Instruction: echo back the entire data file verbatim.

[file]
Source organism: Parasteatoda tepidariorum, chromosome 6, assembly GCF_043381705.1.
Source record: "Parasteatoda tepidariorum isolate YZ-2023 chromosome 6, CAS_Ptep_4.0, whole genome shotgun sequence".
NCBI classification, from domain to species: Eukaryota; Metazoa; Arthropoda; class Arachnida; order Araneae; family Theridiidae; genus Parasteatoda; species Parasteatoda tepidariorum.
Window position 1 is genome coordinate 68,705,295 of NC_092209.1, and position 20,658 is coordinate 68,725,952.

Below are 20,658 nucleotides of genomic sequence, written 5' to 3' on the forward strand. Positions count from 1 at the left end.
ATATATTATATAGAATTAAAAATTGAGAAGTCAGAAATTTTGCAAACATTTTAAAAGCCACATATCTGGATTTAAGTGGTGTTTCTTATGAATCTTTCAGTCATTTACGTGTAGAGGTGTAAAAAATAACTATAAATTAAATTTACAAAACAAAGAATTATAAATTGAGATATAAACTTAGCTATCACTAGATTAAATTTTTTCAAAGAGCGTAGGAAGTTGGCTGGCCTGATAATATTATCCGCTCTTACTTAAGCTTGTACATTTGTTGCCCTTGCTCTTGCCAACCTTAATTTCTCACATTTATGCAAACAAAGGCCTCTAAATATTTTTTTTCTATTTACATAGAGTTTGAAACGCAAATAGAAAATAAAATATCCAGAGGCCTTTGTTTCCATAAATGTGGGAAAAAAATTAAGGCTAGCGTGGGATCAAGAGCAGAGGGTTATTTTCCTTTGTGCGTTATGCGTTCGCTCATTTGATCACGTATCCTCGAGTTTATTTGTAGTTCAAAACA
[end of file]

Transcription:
Source organism: Parasteatoda tepidariorum, chromosome 6, assembly GCF_043381705.1.
Source record: "Parasteatoda tepidariorum isolate YZ-2023 chromosome 6, CAS_Ptep_4.0, whole genome shotgun sequence".
NCBI classification, from domain to species: Eukaryota; Metazoa; Arthropoda; class Arachnida; order Araneae; family Theridiidae; genus Parasteatoda; species Parasteatoda tepidariorum.
Window position 1 is genome coordinate 68,705,295 of NC_092209.1, and position 20,658 is coordinate 68,725,952.

Below are 20,658 nucleotides of genomic sequence, written 5' to 3' on the forward strand. Positions count from 1 at the left end.
ATATATTATATAGAATTAAAAATTGAGAAGTCAGAAATTTTGCAAACATTTTAAAAGCCACATATCTGGATTTAAGTGGTGTTTCTTATGAATCTTTCAGTCATTTACGTGTAGAGGTGTAAAAAATAACTATAAATTAAATTTACAAAACAAAGAATTATAAATTGAGATATAAACTTAGCTATCACTAGATTAAATTTTTTCAAAGAGCGTAGGAAGTTGGCTGGCCTGATAATATTATCCGCTCTTACTTAAGCTTGTACATTTGTTGCCCTTGCTCTTGCCAACCTTAATTTCTCACATTTATGCAAACAAAGGCCTCTAAATATTTTTTTTCTATTTACATAGAGTTTGAAACGCAAATAGAAAATAAAATATCCAGAGGCCTTTGTTTCCATAAATGTGGGAAAAAAATTAAGGCTAGCGTGGGATCAAGAGCAGAGGGTTATTTTCCTTTGTGCGTTATGCGTTCGCTCATTTGATCACGTATCCTCGAGTTTATTTGTAGTTCAAAACA